For example, many people like to furiously deleaven their houses in preparation for the Days of Unleavened Bread. At times, this deleavening process can take weeks (or even months), with the person seeking to remove every possible crumb from a house, to make sure that no leavening remains. Such people, of course, may not be aware that leavening remains in the air, since yeast particles in the air would enter a house whenever the door is open or closed, nor would they see that it is not leavening agents that are symbolic of sin, but rather leavened bread. Leavened grape juice (we call it wine) is not considered a prohibited item during this particular time.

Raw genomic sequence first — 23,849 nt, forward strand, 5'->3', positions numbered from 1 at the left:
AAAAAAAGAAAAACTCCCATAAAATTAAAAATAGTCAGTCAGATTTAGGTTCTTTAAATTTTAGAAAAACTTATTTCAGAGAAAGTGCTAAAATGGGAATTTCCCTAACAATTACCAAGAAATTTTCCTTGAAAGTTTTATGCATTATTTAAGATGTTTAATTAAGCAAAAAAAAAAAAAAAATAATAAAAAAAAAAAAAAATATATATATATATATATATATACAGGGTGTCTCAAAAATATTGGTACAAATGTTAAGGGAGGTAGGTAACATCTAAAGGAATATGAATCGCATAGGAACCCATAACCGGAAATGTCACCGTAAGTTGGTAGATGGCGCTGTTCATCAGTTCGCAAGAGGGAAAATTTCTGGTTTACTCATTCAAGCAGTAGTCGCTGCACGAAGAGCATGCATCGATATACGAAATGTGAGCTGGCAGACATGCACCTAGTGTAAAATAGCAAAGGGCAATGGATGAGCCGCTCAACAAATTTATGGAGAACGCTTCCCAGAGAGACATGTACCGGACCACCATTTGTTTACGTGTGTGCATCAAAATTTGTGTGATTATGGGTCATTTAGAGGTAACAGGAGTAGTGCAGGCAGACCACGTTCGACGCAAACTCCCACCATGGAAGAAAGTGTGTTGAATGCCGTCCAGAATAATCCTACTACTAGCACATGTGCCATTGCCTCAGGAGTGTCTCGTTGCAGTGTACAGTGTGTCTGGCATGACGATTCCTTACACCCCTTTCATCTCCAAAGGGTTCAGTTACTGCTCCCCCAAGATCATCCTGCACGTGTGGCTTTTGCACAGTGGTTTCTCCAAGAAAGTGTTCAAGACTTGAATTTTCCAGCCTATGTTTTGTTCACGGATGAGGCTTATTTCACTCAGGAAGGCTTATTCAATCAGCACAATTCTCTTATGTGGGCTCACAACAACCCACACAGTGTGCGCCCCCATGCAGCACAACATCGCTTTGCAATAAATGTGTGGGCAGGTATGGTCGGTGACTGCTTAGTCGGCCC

There are, of course, some obvious questions as to why. When bread dough is leavened, by whatever means, the steam rising in the bread makes the bread start to spoil. Unleavened bread or its constituent components of wheat and oats and barley and rice and other related grains, can keep for a long time so long as they are kept dry. But leavened bread does not keep for long before it starts to become corrupted. It is the corruption of leavened bread that makes it a particularly potent symbol of sin, the fact that while unleavened bread has a long life, leavened bread has a much shorter symbolic shelf life, reminding us of the connection between sin and death. It is the symbolic meaning in this case that allows us to see grafically and visually how sin corrupts us spiritually and metaphorically. In contrast, unlike beer (a bread product formed by biological leavening), wine keeps for an incredibly long time, as do other distilled liquors. It is the fact that the processes that make wine do not make grapes spoil, but rather can last for a long time, makes wine an inappropriate symbol for sin.